Apr 6, 2015

Another Supreme Court Video Surfaces, Showing Folly of Camera Ban

For the third time in about 14 months, activists have released a video of them interrupting proceedings of the U.S. Supreme Court.

The video primarily shows the audience in the public seating area of the courtroom, including some shots -- taken at odd angles -- of the activists rising, making their statements, and being removed from the courtroom. It does not show the justices, although after the protests begin Chief Justice John Roberts is heard telling the audience that anyone who interrupts will held in criminal contempt.

Like in the prior incidents (in Feb. 2014 and Jan. 2015), the activists were arrested for violating 40 U.S.C. § 6134, which makes it illegal to "make a harangue or oration, or utter loud, threatening, or abusive language in the Supreme Court Building or grounds." They were also charged with picketing within a federal courthouse "with the intent of interfering with, obstructing, or impeding the administration of justice" under 18 U.S.C. § 1507. [Orin Kerr analyzes the charges here.]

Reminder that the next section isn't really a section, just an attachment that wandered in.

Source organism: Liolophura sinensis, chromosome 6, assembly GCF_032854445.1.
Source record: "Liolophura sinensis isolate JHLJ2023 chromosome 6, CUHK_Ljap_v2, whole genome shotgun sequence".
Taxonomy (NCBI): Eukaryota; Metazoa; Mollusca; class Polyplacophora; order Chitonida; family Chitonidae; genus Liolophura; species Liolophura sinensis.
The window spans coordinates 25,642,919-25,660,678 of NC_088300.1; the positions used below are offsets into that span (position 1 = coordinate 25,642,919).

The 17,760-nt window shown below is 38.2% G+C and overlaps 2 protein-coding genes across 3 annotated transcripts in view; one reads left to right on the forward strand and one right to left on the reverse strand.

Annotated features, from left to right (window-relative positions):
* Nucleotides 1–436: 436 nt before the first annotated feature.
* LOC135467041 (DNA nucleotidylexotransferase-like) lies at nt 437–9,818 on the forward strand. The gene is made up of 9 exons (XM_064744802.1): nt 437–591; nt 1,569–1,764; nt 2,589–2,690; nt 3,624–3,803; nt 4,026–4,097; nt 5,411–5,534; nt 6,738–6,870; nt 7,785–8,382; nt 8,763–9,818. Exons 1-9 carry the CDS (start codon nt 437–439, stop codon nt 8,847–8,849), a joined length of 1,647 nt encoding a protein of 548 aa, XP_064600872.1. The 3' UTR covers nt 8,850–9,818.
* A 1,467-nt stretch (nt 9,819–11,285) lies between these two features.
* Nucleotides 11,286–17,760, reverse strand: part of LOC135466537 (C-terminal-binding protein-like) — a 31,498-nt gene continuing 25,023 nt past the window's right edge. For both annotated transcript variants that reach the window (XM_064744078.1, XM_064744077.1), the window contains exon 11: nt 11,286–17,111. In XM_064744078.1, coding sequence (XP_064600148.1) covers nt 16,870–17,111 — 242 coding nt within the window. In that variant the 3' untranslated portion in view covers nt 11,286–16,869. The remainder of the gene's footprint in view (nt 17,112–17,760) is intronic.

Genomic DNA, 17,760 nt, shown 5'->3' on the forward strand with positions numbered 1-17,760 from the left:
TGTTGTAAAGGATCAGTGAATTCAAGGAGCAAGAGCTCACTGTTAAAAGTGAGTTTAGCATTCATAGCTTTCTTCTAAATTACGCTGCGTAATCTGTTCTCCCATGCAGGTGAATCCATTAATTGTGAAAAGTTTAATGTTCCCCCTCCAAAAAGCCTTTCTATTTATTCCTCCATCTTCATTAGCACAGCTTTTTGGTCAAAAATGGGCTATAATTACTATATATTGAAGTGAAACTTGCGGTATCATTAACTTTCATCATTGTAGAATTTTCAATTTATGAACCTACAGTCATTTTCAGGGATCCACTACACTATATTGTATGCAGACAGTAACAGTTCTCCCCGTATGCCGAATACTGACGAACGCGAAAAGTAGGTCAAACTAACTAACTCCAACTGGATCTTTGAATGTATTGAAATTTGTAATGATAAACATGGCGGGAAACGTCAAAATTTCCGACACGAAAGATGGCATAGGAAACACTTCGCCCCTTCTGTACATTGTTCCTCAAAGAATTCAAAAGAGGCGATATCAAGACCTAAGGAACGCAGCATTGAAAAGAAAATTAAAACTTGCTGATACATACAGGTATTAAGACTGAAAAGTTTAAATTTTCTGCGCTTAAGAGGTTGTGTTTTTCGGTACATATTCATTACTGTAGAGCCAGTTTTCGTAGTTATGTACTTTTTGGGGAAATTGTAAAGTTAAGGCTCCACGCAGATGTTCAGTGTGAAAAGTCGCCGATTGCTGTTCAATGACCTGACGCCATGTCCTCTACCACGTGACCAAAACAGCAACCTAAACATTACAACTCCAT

Members of Congress who have supported bills to require broadcast of Supreme Court aguments cited the latest serendipitous video as showing the need for such legislation.  "I think it underscores the nature of the problem that people are going to try to go underground, and technology increasingly allows that, precisely because of the absence of openness and transparency," Congressman Gerry Connolly told the Congressional newspaper The Hill.

The Court has always prohibited still and video cameras from its sessions, despite increasing pressure to do so. It does release transcripts (on the same day) and audio (at the end of each week) of oral arguments before the Court, but has resisted efforts to allow audio-visual coverage.

In response to the earlier surreptitious videos, the Court enhanced security inspections to try to ensure that equipment capable of recording video does not make it into the courtroom. The new video shows that these enhanced inspections are not totally effective. It also shows the folly of continuing to try to keep Supreme Court proceedings from being seen beyond the courtroom audience.


Eric P. Robinson said...

The protesters are using their trial to challenge restrictions on protests at the Supreme Court, both inside and outside the building:

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